A region wide assessment of land system resilience and climate robustness in the agricultural frontline of Sahel (LaSyRe-Sahel)

Project summary

This project will look at the triple exposure of local livelihood strategies and food provision to climate change, population pressure and globalization in agricultural frontline of Sahel. The research will: a) go beyond ‘established myths’ about change in land use by documenting recent trends in field encroachment/contraction, and biological productivity and b) document the mechanisms of coping and livelihood adaptation strategies which have made agro-pastoral systems sustainable in regions affected by climatic variability. It will combine Earth Observation, meta-studies, and field surveys to document changes in land use and land cover and investigate plausible links between regional patterns of land use systems and perceived drives of land use change (e.g. climate, population pressure, market access, ethnics, environmental resources, tenure rules). It will produce new insight in the structure and functioning of land use systems in the desert fringe by drawing of theoretical lines of thought from the land change science, vulnerability and resilience research communities. The research activities aim at strengthening collaboration between researchers from Niger, Burkina Faso, Senegal and Denmark at senior level as well as in terms of PhD and master education. It will produce outcome that can serve as a useful knowledge platform for development strategies under changing scenarios for climate conditions and increasing competition for land for food and other purposes.


Project Completion Report:
The Sahel is challenged by the triple exposure of local livelihood strategies and food provision to climate change, population pressure and globalization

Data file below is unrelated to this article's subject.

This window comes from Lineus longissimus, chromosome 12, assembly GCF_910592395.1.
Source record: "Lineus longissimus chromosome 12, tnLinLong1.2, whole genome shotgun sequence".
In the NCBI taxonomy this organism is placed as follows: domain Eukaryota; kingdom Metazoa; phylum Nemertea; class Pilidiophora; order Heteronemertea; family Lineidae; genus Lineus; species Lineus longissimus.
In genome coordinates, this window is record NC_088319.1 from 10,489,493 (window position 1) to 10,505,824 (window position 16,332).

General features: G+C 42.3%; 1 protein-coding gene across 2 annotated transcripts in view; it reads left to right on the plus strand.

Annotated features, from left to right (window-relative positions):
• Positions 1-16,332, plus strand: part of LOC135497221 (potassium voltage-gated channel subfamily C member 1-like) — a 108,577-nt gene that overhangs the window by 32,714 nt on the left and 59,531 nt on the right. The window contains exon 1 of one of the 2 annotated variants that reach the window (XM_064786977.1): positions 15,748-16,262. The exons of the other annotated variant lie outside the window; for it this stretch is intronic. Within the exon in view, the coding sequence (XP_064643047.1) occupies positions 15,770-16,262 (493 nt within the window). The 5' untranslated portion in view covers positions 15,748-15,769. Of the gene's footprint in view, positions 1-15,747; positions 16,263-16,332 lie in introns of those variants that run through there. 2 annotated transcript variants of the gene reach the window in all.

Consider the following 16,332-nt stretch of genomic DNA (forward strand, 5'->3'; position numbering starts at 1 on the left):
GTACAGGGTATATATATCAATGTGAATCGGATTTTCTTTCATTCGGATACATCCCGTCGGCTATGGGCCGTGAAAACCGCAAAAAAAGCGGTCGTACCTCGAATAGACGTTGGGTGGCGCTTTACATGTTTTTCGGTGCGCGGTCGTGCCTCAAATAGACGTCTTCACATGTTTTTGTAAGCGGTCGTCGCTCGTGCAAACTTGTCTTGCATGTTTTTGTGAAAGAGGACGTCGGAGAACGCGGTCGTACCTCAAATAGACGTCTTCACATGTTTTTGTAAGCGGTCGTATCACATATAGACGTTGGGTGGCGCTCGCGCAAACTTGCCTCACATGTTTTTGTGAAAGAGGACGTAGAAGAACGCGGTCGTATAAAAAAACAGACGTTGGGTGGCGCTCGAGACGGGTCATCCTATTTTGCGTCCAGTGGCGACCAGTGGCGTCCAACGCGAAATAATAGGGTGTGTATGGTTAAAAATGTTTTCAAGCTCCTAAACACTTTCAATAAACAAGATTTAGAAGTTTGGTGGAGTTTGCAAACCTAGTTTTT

The project a) employed satellite based methodology to give a regional overview of local variations and development trends in the agro-ecological potential, b) documented plausible drivers of land use change (e.g. population pressure, market access, ethnics, environmental resources, national policies), c) provided new knowledge about land use changes, which challenges the popular narrative that describes agricultural expansion to be a challenge for environmental sustainability, and d) developed new ways of exploring human-environmental interaction - suited to assess vulnerability and resilience of agro-ecological systems to the multiple exposures. Five institutions from Burkina Faso, Niger, Senegal and Denmark worked together. Several lessons were learned from the work, a.o. that trends in vegetation greenness in the Sahel have in most areas been positive since 1981; or, that local communities' ability to meet peoples' daily food demand has increasingly been decoupled from the local crop production - local livelihoods are more and more based on income from other sources than subsistence agriculture. In general, a possible mismatch between regional development policies' perception, observed biophysical conditions and local peoples' livelihood strategies deserves to be more appropriately acknowledged.

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